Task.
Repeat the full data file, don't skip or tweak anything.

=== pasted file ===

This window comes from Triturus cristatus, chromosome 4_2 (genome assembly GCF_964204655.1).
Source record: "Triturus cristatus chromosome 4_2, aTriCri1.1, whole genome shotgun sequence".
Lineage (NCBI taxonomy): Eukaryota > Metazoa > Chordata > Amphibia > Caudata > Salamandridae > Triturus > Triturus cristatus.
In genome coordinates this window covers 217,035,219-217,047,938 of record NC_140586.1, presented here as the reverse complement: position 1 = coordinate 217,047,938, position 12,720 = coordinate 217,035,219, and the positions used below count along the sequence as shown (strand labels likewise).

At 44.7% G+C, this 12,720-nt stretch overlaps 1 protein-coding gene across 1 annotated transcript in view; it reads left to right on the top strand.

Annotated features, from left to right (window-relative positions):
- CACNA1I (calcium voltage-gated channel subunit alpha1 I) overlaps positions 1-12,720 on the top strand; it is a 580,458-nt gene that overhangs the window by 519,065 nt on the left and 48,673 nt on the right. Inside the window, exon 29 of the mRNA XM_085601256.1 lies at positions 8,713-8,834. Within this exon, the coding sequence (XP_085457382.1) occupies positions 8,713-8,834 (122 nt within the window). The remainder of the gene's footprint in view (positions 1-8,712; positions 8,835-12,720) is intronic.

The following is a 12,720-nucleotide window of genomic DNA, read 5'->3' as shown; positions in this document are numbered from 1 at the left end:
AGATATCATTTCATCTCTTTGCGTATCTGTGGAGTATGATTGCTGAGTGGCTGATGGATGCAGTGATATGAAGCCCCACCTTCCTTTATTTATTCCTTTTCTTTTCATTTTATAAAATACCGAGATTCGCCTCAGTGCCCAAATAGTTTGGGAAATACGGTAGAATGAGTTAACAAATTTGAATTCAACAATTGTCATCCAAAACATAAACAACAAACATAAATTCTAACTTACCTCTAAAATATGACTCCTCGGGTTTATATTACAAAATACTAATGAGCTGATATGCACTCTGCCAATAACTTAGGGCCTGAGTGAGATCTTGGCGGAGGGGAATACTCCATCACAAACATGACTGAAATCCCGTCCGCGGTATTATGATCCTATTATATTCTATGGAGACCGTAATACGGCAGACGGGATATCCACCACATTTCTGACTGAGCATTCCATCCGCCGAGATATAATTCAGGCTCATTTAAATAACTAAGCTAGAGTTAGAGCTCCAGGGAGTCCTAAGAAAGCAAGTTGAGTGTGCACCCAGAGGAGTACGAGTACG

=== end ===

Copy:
This window comes from Triturus cristatus, chromosome 4_2 (genome assembly GCF_964204655.1).
Source record: "Triturus cristatus chromosome 4_2, aTriCri1.1, whole genome shotgun sequence".
Lineage (NCBI taxonomy): Eukaryota > Metazoa > Chordata > Amphibia > Caudata > Salamandridae > Triturus > Triturus cristatus.
In genome coordinates this window covers 217,035,219-217,047,938 of record NC_140586.1, presented here as the reverse complement: position 1 = coordinate 217,047,938, position 12,720 = coordinate 217,035,219, and the positions used below count along the sequence as shown (strand labels likewise).

At 44.7% G+C, this 12,720-nt stretch overlaps 1 protein-coding gene across 1 annotated transcript in view; it reads left to right on the top strand.

Annotated features, from left to right (window-relative positions):
- CACNA1I (calcium voltage-gated channel subunit alpha1 I) overlaps positions 1-12,720 on the top strand; it is a 580,458-nt gene that overhangs the window by 519,065 nt on the left and 48,673 nt on the right. Inside the window, exon 29 of the mRNA XM_085601256.1 lies at positions 8,713-8,834. Within this exon, the coding sequence (XP_085457382.1) occupies positions 8,713-8,834 (122 nt within the window). The remainder of the gene's footprint in view (positions 1-8,712; positions 8,835-12,720) is intronic.

The following is a 12,720-nucleotide window of genomic DNA, read 5'->3' as shown; positions in this document are numbered from 1 at the left end:
AGATATCATTTCATCTCTTTGCGTATCTGTGGAGTATGATTGCTGAGTGGCTGATGGATGCAGTGATATGAAGCCCCACCTTCCTTTATTTATTCCTTTTCTTTTCATTTTATAAAATACCGAGATTCGCCTCAGTGCCCAAATAGTTTGGGAAATACGGTAGAATGAGTTAACAAATTTGAATTCAACAATTGTCATCCAAAACATAAACAACAAACATAAATTCTAACTTACCTCTAAAATATGACTCCTCGGGTTTATATTACAAAATACTAATGAGCTGATATGCACTCTGCCAATAACTTAGGGCCTGAGTGAGATCTTGGCGGAGGGGAATACTCCATCACAAACATGACTGAAATCCCGTCCGCGGTATTATGATCCTATTATATTCTATGGAGACCGTAATACGGCAGACGGGATATCCACCACATTTCTGACTGAGCATTCCATCCGCCGAGATATAATTCAGGCTCATTTAAATAACTAAGCTAGAGTTAGAGCTCCAGGGAGTCCTAAGAAAGCAAGTTGAGTGTGCACCCAGAGGAGTACGAGTACG